The potential customer’s journey with you and your business actually starts well before they reach your actual website.
A visitor to your website may have taken a long and winding path to get to your site via a plethora of different channels and links.
They may have even heard of your company offline via word of mouth, or met you at an exhibition or a networking event, or they may have found you via an online channel such as paid search, social media or email marketing.
This article looks to outline what will give the potential customer a good journey once they actually reach your website.
So the key things to remember when defining a good customer journey once they reach your website are;
Visitors will have been directed to your website potentially via a number of different avenues, however you should assume that they have landed on the page of your site for a specific reason.
You should also not assume that they have landed directly on your homepage, as they may have been directed to the most relevant page on your site for their search.
It is for this reason that you can really help your customer to achieve whatever it is they need by optimising every page on your website as much as possible to ensure they get everything they need without needing to navigate too far from where they have entered.
When we say ‘clear path to conclusion’ we mean you need to make it very obvious what any visitor should be doing when they land on your site and how they should achieve it.
For example, you may want the visitor to simply read and share your information or to sign-up to your newsletter or to download an infographic or to buy something from you. If any of these are the case, then you will need to guide them around the page to this ‘call to action’ in order to bring their journey to a successful conclusion.
The page should not be cluttered, leave plenty of space for the eye of the user to naturally find its way around the page. However when their eyes do land on some content or imagery ensure it is relevant, succinct, meaningful and has an end goal in mind.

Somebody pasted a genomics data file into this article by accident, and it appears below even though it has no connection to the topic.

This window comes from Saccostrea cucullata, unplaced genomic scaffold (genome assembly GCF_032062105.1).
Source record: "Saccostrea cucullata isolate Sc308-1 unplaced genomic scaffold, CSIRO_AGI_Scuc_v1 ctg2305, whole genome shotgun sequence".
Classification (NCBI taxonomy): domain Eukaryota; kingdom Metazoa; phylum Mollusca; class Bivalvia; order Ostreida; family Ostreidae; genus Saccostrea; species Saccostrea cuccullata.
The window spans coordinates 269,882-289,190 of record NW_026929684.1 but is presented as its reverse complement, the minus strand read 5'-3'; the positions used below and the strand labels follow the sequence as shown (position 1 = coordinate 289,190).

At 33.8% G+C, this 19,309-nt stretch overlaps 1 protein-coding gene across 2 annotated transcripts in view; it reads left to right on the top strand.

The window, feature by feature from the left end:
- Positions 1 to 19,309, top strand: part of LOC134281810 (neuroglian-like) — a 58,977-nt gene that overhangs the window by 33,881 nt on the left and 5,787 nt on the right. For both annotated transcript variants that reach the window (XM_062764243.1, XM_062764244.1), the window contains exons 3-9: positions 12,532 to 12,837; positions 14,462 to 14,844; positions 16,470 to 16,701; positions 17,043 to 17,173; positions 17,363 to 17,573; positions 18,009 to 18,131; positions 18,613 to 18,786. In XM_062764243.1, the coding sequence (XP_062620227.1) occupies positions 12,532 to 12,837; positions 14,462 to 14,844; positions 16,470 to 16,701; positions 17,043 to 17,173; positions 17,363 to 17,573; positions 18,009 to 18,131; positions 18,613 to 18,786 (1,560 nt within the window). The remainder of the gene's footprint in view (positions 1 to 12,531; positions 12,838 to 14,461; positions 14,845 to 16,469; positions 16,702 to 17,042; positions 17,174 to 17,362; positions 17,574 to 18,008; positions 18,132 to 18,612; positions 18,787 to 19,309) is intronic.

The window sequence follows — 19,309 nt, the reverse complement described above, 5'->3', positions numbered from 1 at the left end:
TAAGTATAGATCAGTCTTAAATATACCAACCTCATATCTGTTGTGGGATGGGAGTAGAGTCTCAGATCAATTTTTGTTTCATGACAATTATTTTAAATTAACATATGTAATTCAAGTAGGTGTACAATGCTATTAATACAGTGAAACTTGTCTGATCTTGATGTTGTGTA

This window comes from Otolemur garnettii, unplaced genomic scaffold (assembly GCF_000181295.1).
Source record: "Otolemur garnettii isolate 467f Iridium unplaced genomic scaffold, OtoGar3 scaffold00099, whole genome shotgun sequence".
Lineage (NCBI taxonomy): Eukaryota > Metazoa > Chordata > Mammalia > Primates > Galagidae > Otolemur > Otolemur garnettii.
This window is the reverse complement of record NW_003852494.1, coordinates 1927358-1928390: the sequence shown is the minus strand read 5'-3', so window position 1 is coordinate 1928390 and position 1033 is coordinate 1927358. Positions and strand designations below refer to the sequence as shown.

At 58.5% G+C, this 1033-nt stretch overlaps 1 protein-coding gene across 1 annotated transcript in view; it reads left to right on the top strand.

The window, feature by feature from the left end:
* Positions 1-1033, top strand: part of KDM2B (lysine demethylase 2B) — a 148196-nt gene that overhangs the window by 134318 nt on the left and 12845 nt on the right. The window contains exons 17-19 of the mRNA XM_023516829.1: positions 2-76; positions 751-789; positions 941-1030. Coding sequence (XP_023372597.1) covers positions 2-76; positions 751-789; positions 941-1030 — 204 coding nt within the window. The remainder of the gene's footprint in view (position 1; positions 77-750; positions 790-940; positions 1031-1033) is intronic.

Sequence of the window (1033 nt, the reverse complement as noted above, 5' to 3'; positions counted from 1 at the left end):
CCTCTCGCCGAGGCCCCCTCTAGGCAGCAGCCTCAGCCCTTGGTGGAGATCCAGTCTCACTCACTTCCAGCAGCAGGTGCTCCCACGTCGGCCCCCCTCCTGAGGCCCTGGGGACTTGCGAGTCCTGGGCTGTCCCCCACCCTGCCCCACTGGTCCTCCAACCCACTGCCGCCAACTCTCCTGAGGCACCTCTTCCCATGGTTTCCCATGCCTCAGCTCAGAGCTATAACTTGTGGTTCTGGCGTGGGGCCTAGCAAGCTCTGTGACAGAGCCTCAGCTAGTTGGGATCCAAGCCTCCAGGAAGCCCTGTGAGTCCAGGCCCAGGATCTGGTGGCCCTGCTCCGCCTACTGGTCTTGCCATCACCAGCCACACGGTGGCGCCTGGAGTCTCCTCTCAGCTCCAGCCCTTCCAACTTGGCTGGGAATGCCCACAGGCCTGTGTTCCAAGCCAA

This should be a no brainer, but as obvious as it sounds, making navigation easy for visitors should be at the forefront of any web designers mind, yet often isn’t.
Things as simple as good use of colour to ensure navigation and text can be clearly seen. Clear, easy to see, meaningful calls to action in strategic places on the page.
Consistency is very important, from the style of web page right through to the tone of the content and more importantly the brand as a whole.
If a visitor gets confused while they are on your website or feel that they their experience is not consistent with what they were led to believe they will leave very quickly.
You wouldn’t want to walk into an HMV branded store in a shopping mall only to find out that once you had entered it was actually a Topman clothes shop. You would walk straight back out and walk down the street until you did find an HMV.
The Gutenberg Diagram describes what happens to people’s eye movements when traversing a webpage. In general people tend to read from top left to top right then move down the page diagonally down to bottom left then finish off by moving over to the bottom right quadrant.
If you use this concept as a loose guide, then the most important information should always be in the top left and right quadrants, and being aware that content further down the page will be far less likely to be seen or acted upon.